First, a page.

After a brief rest we climbed aboard a couple of buses to continue the journey to Petra, our next night stop. During the bus ride in the dark and the subsequent night in Petra, the malaise spread rapidly through the group. Sickness and diarrhoea were rampant. By Wednesday, ten of the group were in the local clinic, a couple with dysentery. Virtually everyone in the group was affected one way or another.
What had happened? Lots of suggestions were floated. We'd drunk too much water (700 litres were drunk on the first day alone) without first adding soluble salt - electrolyte - into our bottles, depleting our bodies of vital minerals. Taking sips every few minutes from a warm water bottle allowed bacteria quickly to incubate and multiply. The food was contaminated. The flies, which descended in clouds at our lunch stops, were to blame. It was all due to heatstroke in a foreign country.
Charles, who was accompanying the group and in charge of organisation, was perplexed. He'd never experienced anything like this, he said, in 35 similar fund-raising excursions. So on Wednesday we took it easy. Those who were well enough explored Petra, the amazing city in the desert built by the Nabataeans around the first century and hidden to Western eyes until Borschadt, a Swiss, found his way there as recently as 1812. The following day saw some of the group recovering, others getting worse. The number of confirmed dysentery cases was up to three, with a further couple of suspects.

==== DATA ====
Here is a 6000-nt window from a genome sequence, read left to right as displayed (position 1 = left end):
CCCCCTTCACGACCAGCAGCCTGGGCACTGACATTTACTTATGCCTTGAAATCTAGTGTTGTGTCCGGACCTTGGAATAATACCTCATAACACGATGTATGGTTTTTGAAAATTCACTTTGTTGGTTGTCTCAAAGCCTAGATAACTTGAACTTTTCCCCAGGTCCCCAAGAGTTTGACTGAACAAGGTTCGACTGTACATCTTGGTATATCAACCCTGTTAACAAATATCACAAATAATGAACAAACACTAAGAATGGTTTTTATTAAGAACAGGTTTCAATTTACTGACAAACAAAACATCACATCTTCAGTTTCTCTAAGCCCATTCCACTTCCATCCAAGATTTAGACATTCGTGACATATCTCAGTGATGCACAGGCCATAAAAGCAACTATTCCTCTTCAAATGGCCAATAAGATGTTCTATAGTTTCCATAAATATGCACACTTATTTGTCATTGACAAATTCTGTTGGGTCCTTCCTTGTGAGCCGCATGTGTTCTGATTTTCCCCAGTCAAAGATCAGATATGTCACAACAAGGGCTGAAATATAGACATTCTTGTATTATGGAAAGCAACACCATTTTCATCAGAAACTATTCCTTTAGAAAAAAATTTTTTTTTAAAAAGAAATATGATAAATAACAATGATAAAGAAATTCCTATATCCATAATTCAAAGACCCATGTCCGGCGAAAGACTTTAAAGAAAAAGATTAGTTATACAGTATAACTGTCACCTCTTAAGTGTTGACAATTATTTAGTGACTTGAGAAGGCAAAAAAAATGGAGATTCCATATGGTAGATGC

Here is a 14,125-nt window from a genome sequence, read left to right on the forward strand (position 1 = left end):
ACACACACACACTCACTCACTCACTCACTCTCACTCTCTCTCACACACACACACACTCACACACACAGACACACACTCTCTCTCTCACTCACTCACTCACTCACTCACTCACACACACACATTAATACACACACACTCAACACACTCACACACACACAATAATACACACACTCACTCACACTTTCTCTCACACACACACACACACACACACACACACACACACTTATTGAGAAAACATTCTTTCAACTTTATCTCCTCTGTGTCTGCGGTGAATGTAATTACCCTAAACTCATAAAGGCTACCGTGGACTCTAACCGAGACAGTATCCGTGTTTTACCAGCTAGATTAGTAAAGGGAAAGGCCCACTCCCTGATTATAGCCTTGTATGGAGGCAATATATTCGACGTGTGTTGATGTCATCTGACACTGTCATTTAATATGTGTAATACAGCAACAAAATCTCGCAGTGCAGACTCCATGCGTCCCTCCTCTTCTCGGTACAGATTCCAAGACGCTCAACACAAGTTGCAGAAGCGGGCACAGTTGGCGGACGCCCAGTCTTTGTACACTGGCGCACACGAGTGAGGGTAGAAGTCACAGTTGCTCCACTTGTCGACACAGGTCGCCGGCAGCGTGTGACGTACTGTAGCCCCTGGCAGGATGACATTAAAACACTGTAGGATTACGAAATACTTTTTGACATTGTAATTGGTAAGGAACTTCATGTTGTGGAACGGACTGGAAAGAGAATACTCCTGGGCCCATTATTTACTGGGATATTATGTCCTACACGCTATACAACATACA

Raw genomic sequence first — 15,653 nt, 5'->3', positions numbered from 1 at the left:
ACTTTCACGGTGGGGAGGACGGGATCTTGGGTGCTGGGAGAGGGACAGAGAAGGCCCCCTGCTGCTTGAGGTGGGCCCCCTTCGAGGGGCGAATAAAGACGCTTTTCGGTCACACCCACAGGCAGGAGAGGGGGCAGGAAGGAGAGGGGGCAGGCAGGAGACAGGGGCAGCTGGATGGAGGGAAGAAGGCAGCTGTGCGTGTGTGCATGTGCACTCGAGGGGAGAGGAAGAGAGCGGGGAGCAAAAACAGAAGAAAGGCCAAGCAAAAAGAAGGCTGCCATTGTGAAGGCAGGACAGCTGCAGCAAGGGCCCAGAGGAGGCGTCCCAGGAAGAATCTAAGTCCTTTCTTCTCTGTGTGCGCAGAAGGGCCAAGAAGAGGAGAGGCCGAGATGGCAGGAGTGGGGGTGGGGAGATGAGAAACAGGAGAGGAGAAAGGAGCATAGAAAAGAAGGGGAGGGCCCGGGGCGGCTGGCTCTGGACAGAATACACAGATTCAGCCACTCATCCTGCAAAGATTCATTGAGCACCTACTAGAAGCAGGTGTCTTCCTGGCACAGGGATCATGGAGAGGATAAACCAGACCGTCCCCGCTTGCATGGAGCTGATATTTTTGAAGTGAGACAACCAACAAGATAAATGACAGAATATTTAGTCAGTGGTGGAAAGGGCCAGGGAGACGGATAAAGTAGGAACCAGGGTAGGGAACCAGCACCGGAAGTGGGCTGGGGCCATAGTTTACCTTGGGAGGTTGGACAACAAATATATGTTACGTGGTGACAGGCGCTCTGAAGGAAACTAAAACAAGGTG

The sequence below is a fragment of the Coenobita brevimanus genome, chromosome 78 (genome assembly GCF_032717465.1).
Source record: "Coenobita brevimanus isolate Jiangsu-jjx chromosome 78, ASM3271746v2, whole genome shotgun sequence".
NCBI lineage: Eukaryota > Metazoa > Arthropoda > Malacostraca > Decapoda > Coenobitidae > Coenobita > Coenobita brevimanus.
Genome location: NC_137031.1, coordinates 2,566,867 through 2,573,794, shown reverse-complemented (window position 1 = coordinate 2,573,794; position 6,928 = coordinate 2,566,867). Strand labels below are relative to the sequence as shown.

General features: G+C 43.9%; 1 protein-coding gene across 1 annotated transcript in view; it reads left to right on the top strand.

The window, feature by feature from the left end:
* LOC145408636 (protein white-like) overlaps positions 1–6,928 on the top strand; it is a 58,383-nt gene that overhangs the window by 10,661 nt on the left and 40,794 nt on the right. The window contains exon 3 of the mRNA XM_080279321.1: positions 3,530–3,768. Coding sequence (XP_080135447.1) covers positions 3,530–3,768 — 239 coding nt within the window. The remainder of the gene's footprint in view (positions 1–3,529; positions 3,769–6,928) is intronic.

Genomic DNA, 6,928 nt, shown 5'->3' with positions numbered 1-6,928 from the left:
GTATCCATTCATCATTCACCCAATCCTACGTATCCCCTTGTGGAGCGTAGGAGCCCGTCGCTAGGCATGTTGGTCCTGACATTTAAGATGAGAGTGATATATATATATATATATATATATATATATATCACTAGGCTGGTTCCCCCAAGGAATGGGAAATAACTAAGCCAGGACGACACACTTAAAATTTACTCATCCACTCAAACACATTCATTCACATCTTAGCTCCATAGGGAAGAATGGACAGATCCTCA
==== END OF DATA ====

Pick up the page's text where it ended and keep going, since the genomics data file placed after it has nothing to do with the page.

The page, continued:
Rather than continue riding south, we decided to take a second day to recuperate, with the stronger ones - about half the group - making a detour to visit mini Petra some 15 kms away. Far less frequented by tourists than Petra itself, it's much less extensive though similar in style. On each side of a natural cleft that winds through the rocks, the Nabataeans have carved dwellings, store houses and temples that still astonish, nearly two thousand years later.
By Friday about two thirds of the group, some 70 cyclists, were well enough to tackle the next stage of the journey, a fantastic ride heading southwards to Aqaba, largely along rough tracks across barren desert. This was much the most spectacular day's riding of the excursion. For mile after mile we were surrounded by endless sand, broken only by the occasional patch of thin grass and scrubby bush. Low mountains in every shade of yellow, cream and brown stretched to the horizon.
The track itself was sometimes hard and fast to traverse; at other times a mass of ruts, rocks, deep sand and loose gravel that was almost impossible to ride through. We stopped for a light lunch in the shade of a twisted tree standing alone in its desolate surroundings at the foot of a long and treacherous drop. The tree is a haven that's been mentioned by travellers for two centuries at least - including Borschadt himself when he came this way. The bikes took heavy punishment. We had blowouts, loose pedals and saddles, even a broken wheel or two. The riders were punished too. We stopped less on that day's ride, drank less, ate less, talked less. Legs were stiff with the effort, arms ached from the vibration, and hands were sore from the brakes and from merely hanging on to the steering bar. It was a long, hot, dusty, tiring day.